Calothamnus quadrifidus

Family : Myrtaceae

Text © Pietro Puccio

 

English translation by Mario Beltramini

 

 

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Calothamnus quadrifidus. Seems a pine, but the flowers remove all doubts © Giuseppe Mazza

This species is native to south-western Australia (Western Australia), where is widely diffused. It lives on sandy, stony soil or on granite outcrops, in zones characterized by a Mediterranean-type climate, with humid and mild winters and warm and dry summers, with frequent fires which contribute to renew the vegetation.

The name of the genus is the combination of the Greek terms “kalós” = beautiful, and “thamnos” = shrub; the Latin name of the species, “quadrifidus” = divided into four parts, refers to the number of the parts (sepals, petals and bundles of the stamina), in which the flower is divided.

Common names: crimson cluster net-bush, crimson netbush, one-sided bottlebrush (English).

The Calothamnus quadrifidus R.Br. ex W.T.Aiton (1812) is a rather variable, evergreen shrub, with erect or prostrate posture, much ramified, 1-3 m tall, with thin linear leaves, 2-4 cm long, of green or green grey colour, covered, at times, by a slight down, aromatic.

The inflorescences are spikes with herma- phrodite, rich in nectar, flowers often lined on one side of the 1-2 years old branches, with four greenish sepals, about 0,5 cm long, four little longer petals and the stamina, the most evident part of the flowers, united at the base in four 2,5 cm long bands, of an usually bright red colour, less frequently yellow and white; the pollination is done by nectarivorous birds.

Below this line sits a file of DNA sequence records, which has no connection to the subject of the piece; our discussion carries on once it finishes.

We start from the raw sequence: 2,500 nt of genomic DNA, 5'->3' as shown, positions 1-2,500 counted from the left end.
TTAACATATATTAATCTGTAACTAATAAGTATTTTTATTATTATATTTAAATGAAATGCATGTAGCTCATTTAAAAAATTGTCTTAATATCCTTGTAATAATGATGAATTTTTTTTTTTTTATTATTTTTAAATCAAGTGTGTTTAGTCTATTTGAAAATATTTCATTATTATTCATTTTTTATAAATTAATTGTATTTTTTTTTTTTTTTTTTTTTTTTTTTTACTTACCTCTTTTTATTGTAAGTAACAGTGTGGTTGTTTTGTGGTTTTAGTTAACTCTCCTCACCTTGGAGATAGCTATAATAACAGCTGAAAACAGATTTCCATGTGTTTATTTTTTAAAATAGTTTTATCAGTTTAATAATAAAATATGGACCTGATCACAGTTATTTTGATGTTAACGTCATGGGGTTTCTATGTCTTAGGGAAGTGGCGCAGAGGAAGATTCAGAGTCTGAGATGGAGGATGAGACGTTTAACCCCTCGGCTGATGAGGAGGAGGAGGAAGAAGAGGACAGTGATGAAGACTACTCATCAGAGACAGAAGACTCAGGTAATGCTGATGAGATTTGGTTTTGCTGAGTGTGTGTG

The fruits are globous capsules, of 0,5 cm of diameter, woody, persistent for several years, containing numerous tiny seeds. It easily reproduces by seed, placed in surface on sandy soil, and kept humid, which germinated in 3 to 4 weeks and by tip cutting in summer.

It is a fast growing species appreciated, in addition to its abundant and long lasting flowering and the delicate foliage, also for the facility of cultivation and adaptability to different typologies and conditions of soil.

It grows on sandy and stony as well as on clayey, soils, from lightly acidic to alkaline; when well rooted, it resists to long drought periods, but it adapts also to humid soils provided the same are perfectly draining; it also resists to the saline aerosols and therefore it can be utilized in coastal zones.

It is cultivable in full sun or slight shade in the zones with tropical, subtropical climate and in warm temperate ones, where it can resist to temperatures to about -4 °C, or little less, when adult and for a very short time.

It can be used as isolated specimen or in group, as soil cover, in particular the dwarf varieties and with prostrate posture and for fences; periodical prunings are useful, after the blooming, for maintaining a compact appearance; the cut brunches are often utilized in the floral compositions. It is one of the most utilized species in its origin places in the revegetation programmes.

Synonyms: Beaufortia pinifolia Cels (1817); Billottia acerosa Colla (1824); Melaleuca acerosa (Colla) Sweet ex G.Don (1832); Calothamnus clavatus J.Mackay ex Schauer (1845); Calothamnus laevigatus Schauer (1845).

 

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The photographic file of Giuseppe Mazza

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